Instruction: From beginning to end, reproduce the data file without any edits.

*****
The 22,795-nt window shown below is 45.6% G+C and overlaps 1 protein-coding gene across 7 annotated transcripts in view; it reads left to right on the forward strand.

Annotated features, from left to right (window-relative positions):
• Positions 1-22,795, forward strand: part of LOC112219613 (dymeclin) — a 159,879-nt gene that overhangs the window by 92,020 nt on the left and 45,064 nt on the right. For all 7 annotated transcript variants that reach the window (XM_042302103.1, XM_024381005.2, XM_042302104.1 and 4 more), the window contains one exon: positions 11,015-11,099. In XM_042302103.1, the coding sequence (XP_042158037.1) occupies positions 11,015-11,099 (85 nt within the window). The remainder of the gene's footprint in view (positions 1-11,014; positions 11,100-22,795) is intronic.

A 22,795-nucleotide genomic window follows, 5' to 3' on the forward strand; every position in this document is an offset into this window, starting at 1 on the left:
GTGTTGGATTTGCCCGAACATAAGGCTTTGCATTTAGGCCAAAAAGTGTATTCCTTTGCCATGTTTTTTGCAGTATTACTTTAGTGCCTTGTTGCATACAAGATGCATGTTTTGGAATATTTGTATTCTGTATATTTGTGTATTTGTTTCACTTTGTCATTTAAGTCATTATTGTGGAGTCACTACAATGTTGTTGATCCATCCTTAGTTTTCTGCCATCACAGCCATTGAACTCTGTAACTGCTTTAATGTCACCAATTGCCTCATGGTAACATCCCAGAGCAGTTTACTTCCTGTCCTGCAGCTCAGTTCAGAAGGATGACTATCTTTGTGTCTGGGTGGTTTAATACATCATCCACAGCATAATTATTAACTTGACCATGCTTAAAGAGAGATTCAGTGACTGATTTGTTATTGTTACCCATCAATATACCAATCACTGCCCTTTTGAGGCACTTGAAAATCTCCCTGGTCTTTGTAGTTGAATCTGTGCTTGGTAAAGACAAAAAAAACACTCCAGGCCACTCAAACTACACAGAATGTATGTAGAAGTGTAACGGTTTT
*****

The 22,795-nt window shown below is 45.6% G+C and overlaps 1 protein-coding gene across 7 annotated transcripts in view; it reads left to right on the forward strand.

Annotated features, from left to right (window-relative positions):
• Positions 1-22,795, forward strand: part of LOC112219613 (dymeclin) — a 159,879-nt gene that overhangs the window by 92,020 nt on the left and 45,064 nt on the right. For all 7 annotated transcript variants that reach the window (XM_042302103.1, XM_024381005.2, XM_042302104.1 and 4 more), the window contains one exon: positions 11,015-11,099. In XM_042302103.1, the coding sequence (XP_042158037.1) occupies positions 11,015-11,099 (85 nt within the window). The remainder of the gene's footprint in view (positions 1-11,014; positions 11,100-22,795) is intronic.

A 22,795-nucleotide genomic window follows, 5' to 3' on the forward strand; every position in this document is an offset into this window, starting at 1 on the left:
GTGTTGGATTTGCCCGAACATAAGGCTTTGCATTTAGGCCAAAAAGTGTATTCCTTTGCCATGTTTTTTGCAGTATTACTTTAGTGCCTTGTTGCATACAAGATGCATGTTTTGGAATATTTGTATTCTGTATATTTGTGTATTTGTTTCACTTTGTCATTTAAGTCATTATTGTGGAGTCACTACAATGTTGTTGATCCATCCTTAGTTTTCTGCCATCACAGCCATTGAACTCTGTAACTGCTTTAATGTCACCAATTGCCTCATGGTAACATCCCAGAGCAGTTTACTTCCTGTCCTGCAGCTCAGTTCAGAAGGATGACTATCTTTGTGTCTGGGTGGTTTAATACATCATCCACAGCATAATTATTAACTTGACCATGCTTAAAGAGAGATTCAGTGACTGATTTGTTATTGTTACCCATCAATATACCAATCACTGCCCTTTTGAGGCACTTGAAAATCTCCCTGGTCTTTGTAGTTGAATCTGTGCTTGGTAAAGACAAAAAAAACACTCCAGGCCACTCAAACTACACAGAATGTATGTAGAAGTGTAACGGTTTT